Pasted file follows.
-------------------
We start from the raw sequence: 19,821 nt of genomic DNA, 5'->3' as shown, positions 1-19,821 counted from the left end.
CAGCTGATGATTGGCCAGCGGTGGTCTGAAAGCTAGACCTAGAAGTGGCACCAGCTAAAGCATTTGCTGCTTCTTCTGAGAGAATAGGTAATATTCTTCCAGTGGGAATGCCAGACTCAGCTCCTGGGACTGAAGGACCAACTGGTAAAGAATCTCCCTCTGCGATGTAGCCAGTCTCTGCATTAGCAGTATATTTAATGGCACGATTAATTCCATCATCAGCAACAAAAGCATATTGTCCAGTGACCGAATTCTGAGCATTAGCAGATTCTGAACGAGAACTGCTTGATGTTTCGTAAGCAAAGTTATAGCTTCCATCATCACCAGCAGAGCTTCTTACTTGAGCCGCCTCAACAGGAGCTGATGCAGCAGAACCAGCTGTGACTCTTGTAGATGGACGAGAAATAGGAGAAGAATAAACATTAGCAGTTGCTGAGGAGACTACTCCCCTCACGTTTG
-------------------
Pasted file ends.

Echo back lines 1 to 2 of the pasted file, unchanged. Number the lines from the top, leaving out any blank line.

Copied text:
We start from the raw sequence: 19,821 nt of genomic DNA, 5'->3' as shown, positions 1-19,821 counted from the left end.
CAGCTGATGATTGGCCAGCGGTGGTCTGAAAGCTAGACCTAGAAGTGGCACCAGCTAAAGCATTTGCTGCTTCTTCTGAGAGAATAGGTAATATTCTTCCAGTGGGAATGCCAGACTCAGCTCCTGGGACTGAAGGACCAACTGGTAAAGAATCTCCCTCTGCGATGTAGCCAGTCTCTGCATTAGCAGTATATTTAATGGCACGATTAATTCCATCATCAGCAACAAAAGCATATTGTCCAGTGACCGAATTCTGAGCATTAGCAGATTCTGAACGAGAACTGCTTGATGTTTCGTAAGCAAAGTTATAGCTTCCATCATCACCAGCAGAGCTTCTTACTTGAGCCGCCTCAACAGGAGCTGATGCAGCAGAACCAGCTGTGACTCTTGTAGATGGACGAGAAATAGGAGAAGAATAAACATTAGCAGTTGCTGAGGAGACTACTCCCCTCACGTTTG